Remember To Make It Easy To Buy: oh, yes, I agree with the points Rob Di Marco raised in his recent article – but I’m also surprised. Rob discusses Atlassian, makers of the excellent bug tracking software Jira and the enterprise wiki software Confluence as a company not easy to buy from. I’ve often been citing Atlassian as a showcase for making lightweight software, that’s easy to understand, use and buy – what have I missed?
For one, Rob would like Atlassian’s help with ROI calculations to justify the purchase, and he my not have to wait long, as in a comment to his post, Atlassian embraced the idea. Kudos to them, that’s the level of responsiveness they are known for. But Rob has another concern: payment method. Atlassian’s preferred payment is by credit card: they really want customers to find them, try the products, then just pull out the card an purchase it. Works very well at a certain price range, as one of their former competitors said: expensable, not approvable. (Rod Boothby calls it taxi fare pricing.)
Confluence, Atlassian’s wiki may just borderline fit this range, but their other popular product, Jira starts at $$250/ months for 5 developers, or 1200 a year license – certainly outside the taxi-fare range. At that point approvals are required, and once it’s in purchasing channels, most companies prefer purchase orders:
The point is that Atlassian has done a great job in getting users aware of their quality product, but they ignore the organizational process by which their customers buy. I am confident that Atlassian is losing sales not because of their product but because it is such a pain in the ass for a developer to figure out how to justify and how to actually purchase their product.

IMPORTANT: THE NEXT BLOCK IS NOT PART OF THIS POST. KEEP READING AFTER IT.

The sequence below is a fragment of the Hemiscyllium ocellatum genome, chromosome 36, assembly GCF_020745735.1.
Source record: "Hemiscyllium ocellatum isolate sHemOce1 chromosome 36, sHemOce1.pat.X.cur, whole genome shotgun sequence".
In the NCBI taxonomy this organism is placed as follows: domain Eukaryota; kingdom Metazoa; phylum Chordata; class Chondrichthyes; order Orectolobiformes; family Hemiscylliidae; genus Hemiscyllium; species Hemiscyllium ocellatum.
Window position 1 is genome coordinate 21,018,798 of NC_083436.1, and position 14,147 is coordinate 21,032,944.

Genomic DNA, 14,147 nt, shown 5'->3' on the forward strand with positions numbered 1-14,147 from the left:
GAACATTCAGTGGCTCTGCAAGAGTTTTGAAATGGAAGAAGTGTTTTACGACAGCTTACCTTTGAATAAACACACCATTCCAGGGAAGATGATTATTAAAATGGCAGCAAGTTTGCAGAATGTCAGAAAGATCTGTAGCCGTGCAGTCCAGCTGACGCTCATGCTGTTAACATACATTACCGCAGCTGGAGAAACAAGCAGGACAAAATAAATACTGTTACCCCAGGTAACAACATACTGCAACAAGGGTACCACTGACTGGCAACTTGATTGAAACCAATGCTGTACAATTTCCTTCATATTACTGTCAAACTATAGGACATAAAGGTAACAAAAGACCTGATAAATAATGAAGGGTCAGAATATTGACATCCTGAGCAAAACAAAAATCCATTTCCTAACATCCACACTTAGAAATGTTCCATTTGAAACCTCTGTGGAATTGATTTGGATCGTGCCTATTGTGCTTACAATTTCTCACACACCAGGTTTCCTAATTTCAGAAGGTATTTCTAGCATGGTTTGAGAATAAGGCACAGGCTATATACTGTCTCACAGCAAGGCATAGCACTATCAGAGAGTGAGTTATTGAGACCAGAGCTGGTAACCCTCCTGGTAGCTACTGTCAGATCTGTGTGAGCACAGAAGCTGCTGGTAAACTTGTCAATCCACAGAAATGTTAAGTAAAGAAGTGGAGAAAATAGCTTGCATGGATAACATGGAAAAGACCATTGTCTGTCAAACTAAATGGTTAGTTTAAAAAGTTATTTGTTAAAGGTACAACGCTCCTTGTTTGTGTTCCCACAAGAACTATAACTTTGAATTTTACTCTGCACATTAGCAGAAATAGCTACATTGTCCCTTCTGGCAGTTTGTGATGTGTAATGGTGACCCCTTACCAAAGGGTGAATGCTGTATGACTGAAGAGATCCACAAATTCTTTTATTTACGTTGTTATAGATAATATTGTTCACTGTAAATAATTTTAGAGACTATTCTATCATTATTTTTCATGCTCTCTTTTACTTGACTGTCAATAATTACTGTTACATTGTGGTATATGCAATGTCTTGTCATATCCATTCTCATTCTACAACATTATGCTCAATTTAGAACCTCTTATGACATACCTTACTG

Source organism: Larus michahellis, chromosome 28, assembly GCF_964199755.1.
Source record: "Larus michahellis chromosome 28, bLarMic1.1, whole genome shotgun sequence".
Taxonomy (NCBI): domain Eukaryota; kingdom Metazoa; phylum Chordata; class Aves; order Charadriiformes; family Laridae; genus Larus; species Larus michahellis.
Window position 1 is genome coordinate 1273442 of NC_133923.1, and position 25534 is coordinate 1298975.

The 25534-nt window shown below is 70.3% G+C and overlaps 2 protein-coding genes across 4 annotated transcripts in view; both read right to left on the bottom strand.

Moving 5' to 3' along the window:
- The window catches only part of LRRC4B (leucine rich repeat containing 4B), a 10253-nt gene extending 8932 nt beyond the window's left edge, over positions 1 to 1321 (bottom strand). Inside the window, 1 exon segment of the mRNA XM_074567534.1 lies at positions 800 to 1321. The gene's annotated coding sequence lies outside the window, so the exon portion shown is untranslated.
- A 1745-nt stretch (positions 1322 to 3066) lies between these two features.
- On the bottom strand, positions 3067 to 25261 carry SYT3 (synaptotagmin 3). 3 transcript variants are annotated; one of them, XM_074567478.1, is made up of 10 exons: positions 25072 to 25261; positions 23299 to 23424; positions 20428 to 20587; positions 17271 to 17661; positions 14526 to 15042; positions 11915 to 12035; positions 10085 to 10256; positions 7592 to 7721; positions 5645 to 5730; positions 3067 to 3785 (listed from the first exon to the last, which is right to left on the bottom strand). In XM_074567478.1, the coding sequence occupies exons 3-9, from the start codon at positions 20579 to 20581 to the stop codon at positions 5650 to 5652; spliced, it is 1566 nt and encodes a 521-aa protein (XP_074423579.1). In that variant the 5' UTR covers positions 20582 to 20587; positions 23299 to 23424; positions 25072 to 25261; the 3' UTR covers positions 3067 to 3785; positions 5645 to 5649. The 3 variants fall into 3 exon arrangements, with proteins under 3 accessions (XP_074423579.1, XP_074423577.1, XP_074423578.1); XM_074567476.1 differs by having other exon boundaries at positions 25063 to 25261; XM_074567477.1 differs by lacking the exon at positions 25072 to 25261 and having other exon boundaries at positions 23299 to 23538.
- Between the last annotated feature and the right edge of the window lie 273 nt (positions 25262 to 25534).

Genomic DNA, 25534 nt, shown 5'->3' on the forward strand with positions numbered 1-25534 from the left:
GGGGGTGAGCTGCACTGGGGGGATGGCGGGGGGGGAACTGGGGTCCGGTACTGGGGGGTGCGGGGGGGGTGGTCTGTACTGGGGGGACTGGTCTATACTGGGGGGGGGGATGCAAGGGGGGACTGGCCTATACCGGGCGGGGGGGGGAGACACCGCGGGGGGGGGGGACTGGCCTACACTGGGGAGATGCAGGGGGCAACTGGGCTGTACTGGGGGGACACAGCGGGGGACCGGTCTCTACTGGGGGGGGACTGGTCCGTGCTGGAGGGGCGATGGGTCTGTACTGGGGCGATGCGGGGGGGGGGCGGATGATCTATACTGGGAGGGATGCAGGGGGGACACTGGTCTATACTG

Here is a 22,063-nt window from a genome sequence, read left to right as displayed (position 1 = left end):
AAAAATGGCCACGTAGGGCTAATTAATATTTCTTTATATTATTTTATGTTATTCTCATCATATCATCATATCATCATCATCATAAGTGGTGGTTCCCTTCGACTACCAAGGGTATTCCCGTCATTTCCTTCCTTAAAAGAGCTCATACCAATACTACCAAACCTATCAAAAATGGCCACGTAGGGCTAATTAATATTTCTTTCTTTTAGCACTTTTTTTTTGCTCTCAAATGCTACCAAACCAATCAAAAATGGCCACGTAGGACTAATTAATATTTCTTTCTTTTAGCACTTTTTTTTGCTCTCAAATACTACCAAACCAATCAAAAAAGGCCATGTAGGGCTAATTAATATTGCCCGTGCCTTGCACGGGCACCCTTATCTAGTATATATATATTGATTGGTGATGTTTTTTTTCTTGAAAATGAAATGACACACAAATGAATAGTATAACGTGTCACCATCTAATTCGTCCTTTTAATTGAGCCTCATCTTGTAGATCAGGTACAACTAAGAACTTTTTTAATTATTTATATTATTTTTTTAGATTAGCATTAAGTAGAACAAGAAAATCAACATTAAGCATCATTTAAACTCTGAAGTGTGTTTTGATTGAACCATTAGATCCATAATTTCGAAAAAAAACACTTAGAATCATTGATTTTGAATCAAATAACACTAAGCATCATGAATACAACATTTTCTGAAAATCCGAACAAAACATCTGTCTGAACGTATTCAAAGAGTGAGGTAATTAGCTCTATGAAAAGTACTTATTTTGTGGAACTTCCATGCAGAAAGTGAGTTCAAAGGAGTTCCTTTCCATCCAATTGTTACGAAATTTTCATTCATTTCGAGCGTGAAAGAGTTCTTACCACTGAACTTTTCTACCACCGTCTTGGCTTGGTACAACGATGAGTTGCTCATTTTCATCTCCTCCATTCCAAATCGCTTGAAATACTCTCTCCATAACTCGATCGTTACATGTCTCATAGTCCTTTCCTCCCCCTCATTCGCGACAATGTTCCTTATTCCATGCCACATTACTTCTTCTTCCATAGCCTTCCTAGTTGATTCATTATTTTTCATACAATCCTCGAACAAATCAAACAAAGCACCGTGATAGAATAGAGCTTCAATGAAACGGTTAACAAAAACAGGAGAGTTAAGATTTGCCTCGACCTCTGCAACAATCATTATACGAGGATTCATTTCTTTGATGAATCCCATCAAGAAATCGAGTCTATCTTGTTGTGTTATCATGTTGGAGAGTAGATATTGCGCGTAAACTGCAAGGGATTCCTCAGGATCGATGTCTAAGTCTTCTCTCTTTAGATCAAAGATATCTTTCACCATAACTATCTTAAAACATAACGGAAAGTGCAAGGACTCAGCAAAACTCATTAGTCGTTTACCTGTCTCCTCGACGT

Scott Farquhar, Atlassian’s Co-Founder, Co-CEO explains:
In order to keep our pricing down, we do a number of things that aren’t traditional… We sell our products into 106 countries (at last count), and offering POs to all our customers would mean that we would have to chase payment in 106 countries.
POs would mean we would have to employ someone in each timezone to chase payments around the world. This isn’t a particularly fulfilling job, and we strive to have all our staff in fulfilling jobs.
So Atlassian wants to be a cool company with great products (Scott actually uses the term kick-ass products) and happy customers. Their employees are mostly developers, customer advocates, marketing types .. in that order. What’s missing? General business administration – and the try to keep it that way. Do they lose potential customers? Possibly…but is that a problem? They essentially picked their ideal customer profile, serve them, and don’t worry about others. Is this arrogance, or just doing smart business?
Let’s look at another case study.
The CEO of a very successful company that provides Web based tools to small businesses told me how he plans to re-allocate his marketing spend. They’ve made all the right moves to establish a good brand, have a fairly large, growing and loyal user base. However, their key target market is not the TechCrunch 53,651 (even if it’s 1M now), but the tens of millions of small businesses in the real world, outside the Tech echo-chamber. This much larger customer base can be reached via more traditional methods, through trade associations, vertical trade shows, magazine (paper!!!) ads, printed brochures, partnerships. Printed Brochures… OMG – the last time I touched those was in the 80’s 🙂
But joke apart, while the CEO clearly sees where the bulk of his potential market is, I disagree with the more traditional (and expensive) approach. Who says he has to cover the entire market all at once? By virtue of what he offers, the initial customers will be the more web-savvy small businesses, and there are a few millions of them. Why not just go for the low-hanging fruit first, that are easier to reach directly via the Internet (one of the beauties of the SaaS model), strengthen their brand and reputation, turn happy customers into advocates, and leave the hard-to-reach prospects for a much later stage in the company’s development?
I’ve presented two cases, one for internal reasons, the other for market realities, but they have one thing in common: they both have to decide if they are on a mission to serve their entire potential target market, or whether they cater for those that are convenient to reach for one reason or another.
What do you think? Is choosing your customers a sign of arrogance, or smart business?